I personally faced off this very problem some time ago, with a custom Linux mdraid build running some (5+) VMs: switching to Raid10 drastically boosted performance.

    Regards.
    Reply
  • ganeshts - Monday, August 18, 2014 - link

    Thanks for the note. Most consumers buying the TS-451 are looking for optimal balance of performance and capacity. With 4x 4 TB drives, RAID-5 gives 12 TB of effective storage, while RAID-10 gives 8 TB. I agree that in performance sensitive use-cases, the appropriate RAID level must be chosen.

    Another reason for choosing RAID-5 is that it typically has the worst performance (along with RAID-6) making it a good test of stressing the I/O and other platform capabilities of different NAS models. All our NAS reviews use RAID-5 for comparative benchmarking even though it might not be a suitable RAID level for a particular application.
    Reply
  • tuxRoller - Monday, August 18, 2014 - link

    So, xen but not kvm? You're doing your reader a disservice by ignoring the third most popular virt platform. Reply
  • kmob - Monday, August 18, 2014 - link

    Ganesh, thanks is as always for a very thorough yet readable feature.

    To consolidate some of my machines, I was weighing purchasing a 'dumb' NAS (like the QNAP or Synology) and a small i7 or Xeon box running ESXi. Digging into your research on this QNAP, I stumbled on articles about people upgrading the QNAP x70 series boxes with i7 or Xeon 1265 processors and RAM for some beastly VM performance on the NAS. This seems like an outstanding application of this QNAP Virtualization Station on more robust hardware at a reasonable price (for one box).

    Thanks for getting my gears turning! I just ordered a QNAP 670 and a Xeon 1265L v2.
    Reply
  • coburn_c - Tuesday, August 19, 2014 - link

    This article is confusing and poorly written. You start off with paragraphs of patronizing explanation on virtual machines but never discuss this NAS box you are testing. The first hardware specs I see are of a test machine? I had to go to the manufacturer website to see what abysmal specs the NAS box actually had.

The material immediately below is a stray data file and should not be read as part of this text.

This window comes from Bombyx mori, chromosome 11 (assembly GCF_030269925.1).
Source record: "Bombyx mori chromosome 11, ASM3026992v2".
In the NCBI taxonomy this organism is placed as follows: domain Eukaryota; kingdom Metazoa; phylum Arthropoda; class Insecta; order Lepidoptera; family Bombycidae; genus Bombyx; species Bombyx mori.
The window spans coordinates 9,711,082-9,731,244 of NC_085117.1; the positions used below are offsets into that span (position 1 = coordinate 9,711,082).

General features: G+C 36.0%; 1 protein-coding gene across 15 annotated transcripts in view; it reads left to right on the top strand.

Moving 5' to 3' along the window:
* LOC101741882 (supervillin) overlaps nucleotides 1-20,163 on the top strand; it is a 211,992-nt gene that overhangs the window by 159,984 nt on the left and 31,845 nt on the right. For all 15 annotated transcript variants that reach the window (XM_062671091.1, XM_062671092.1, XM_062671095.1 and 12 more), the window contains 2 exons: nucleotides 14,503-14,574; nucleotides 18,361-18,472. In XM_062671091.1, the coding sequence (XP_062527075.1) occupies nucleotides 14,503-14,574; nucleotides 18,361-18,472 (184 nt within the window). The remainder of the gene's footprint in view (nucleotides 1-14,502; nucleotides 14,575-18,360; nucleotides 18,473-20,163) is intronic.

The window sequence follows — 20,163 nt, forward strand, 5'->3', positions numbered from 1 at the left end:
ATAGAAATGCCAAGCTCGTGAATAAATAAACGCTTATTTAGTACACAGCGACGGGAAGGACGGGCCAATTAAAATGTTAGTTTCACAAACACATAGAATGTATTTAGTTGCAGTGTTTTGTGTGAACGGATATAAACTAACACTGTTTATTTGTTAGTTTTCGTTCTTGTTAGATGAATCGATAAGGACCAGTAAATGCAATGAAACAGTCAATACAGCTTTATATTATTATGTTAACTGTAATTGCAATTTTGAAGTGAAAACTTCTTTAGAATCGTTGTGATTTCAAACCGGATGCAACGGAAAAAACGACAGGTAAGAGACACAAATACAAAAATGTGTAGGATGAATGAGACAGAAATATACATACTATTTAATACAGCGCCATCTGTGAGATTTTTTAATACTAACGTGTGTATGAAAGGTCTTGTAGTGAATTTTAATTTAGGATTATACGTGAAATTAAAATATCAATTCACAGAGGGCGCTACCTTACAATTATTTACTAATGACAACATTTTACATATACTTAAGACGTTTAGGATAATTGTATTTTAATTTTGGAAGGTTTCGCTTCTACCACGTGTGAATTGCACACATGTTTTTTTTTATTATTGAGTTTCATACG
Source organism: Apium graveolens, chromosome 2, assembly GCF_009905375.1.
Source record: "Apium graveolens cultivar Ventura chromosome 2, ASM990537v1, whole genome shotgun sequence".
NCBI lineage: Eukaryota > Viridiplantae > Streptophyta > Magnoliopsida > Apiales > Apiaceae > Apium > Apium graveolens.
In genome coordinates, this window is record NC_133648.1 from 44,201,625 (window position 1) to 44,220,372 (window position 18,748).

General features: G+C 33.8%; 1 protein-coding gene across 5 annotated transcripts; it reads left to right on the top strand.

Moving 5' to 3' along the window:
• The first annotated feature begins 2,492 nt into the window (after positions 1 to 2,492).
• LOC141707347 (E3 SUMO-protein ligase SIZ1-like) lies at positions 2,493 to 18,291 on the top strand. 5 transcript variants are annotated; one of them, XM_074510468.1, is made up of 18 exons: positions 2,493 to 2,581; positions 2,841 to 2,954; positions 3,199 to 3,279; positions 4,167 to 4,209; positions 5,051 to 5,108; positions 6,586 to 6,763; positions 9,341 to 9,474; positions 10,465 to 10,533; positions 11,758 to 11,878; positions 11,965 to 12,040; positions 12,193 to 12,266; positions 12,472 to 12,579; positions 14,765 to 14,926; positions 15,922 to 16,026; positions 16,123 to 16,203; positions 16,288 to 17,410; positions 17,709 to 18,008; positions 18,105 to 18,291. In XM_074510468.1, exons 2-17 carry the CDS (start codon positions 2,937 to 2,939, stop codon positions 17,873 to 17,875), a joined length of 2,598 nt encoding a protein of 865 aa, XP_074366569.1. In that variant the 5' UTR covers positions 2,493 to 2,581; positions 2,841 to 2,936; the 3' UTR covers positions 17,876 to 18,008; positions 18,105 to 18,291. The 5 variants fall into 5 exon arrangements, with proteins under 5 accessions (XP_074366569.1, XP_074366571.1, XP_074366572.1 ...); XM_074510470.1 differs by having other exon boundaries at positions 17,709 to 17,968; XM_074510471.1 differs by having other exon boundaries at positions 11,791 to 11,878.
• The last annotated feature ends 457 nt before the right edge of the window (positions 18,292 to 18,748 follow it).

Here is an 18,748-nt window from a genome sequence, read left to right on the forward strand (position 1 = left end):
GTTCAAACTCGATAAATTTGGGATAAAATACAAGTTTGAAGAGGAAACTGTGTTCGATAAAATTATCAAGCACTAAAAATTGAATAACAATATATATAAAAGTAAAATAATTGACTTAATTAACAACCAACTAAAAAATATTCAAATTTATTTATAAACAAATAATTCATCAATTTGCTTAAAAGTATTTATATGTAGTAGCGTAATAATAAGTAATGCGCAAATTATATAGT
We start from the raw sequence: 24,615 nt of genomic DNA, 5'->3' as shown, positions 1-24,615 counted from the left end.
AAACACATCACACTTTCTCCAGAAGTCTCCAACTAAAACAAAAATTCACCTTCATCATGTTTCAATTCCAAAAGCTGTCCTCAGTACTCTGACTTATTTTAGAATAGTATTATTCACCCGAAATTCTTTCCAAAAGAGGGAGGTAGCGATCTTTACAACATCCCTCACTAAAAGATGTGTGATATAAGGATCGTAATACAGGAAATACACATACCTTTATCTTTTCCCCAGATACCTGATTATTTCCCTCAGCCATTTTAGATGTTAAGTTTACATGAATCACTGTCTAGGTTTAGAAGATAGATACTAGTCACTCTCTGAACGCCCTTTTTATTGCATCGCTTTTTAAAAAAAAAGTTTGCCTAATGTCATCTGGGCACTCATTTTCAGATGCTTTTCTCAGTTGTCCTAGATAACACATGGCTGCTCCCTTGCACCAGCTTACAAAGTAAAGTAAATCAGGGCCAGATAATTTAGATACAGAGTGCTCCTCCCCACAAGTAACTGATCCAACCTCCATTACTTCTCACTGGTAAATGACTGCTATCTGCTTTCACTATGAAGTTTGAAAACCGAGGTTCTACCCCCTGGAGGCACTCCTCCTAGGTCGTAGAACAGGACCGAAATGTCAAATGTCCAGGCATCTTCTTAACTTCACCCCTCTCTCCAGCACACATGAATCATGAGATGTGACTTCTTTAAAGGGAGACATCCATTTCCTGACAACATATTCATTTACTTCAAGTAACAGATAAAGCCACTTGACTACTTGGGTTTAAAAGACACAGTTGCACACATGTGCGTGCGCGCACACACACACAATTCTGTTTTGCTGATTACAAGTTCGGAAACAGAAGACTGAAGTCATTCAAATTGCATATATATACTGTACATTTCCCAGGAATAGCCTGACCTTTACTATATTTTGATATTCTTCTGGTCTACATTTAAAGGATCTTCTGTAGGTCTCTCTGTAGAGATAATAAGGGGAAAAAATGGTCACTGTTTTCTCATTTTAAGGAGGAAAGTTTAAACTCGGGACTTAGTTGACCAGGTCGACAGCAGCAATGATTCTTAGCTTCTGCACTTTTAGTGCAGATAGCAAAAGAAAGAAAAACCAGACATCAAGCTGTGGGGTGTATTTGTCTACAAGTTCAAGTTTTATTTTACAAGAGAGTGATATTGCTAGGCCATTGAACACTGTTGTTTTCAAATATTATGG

As for the substance.. I've run ESXi on a nettop before.. it's great. I wouldn't run it on a nettop that's also running my net shares, especially not a SOHO one. More importantly, I wouldn't run some off-brand crap, I'd install ESXi.
    Reply
  • ganeshts - Tuesday, August 19, 2014 - link

    Thanks for the note. Majority of the other comments on this review don't echo your sentiments (probably because they have already been through the first part of the TS-451 review where I had indicated that the review would be in three parts - and specifically mentioned that discussion of the virtualization aspects would be the second piece).

    I do agree that new readers might find it a bit confusing as to what the exact specs and performance of the TS-451 are. I have added this statement in the initial section for this purpose: We have already looked at the performance aspects of the TS-451 in an earlier review [ http://anandtech.com/show/8298/qnap-ts451-bay-trai... ].
    Reply
  • wintermute000 - Tuesday, August 19, 2014 - link

    Its neat but I think its aiming for a pretty niche market.
    - want virt
    - dont want 'real' virt host
    - only want 1 low spec VM
    Reply
  • DanNeely - Wednesday, August 20, 2014 - link

    With the single VM limit, IMO it's more about being able to run unofficial packages without risking your warranty by SSHing past the vendors front end interface and safeguards. Other than potentially trying to stop users from shooting themselves in the foot, the hard single VM limit doesn't make a lot of sense. While there's not enough hardware to run multiple heavy client OSes; you could run a several small headless *nix images to isolate applications before maxing the system out. Reply
  • Wisefoxx - Wednesday, August 20, 2014 - link

    Virtualisation station from Qnap is my first foray into VM's, I found it to be a fantastic addition to QTS. What's more with the 470 pro (4,6 or 8 bay) you can upgrade the processor to give you that little extra. I have a 45w i7 pro + 16gb ram installed and run multiple VM's. Such an upgrade path works well and gives you more confidence in the V-station platform. Reply
  • Insomniac - Thursday, November 27, 2014 - link

    Some people are reporting that they are able to run 16 GB of RAM (8 GB x 2) in the x51 series. Can you confirm that is true? Reply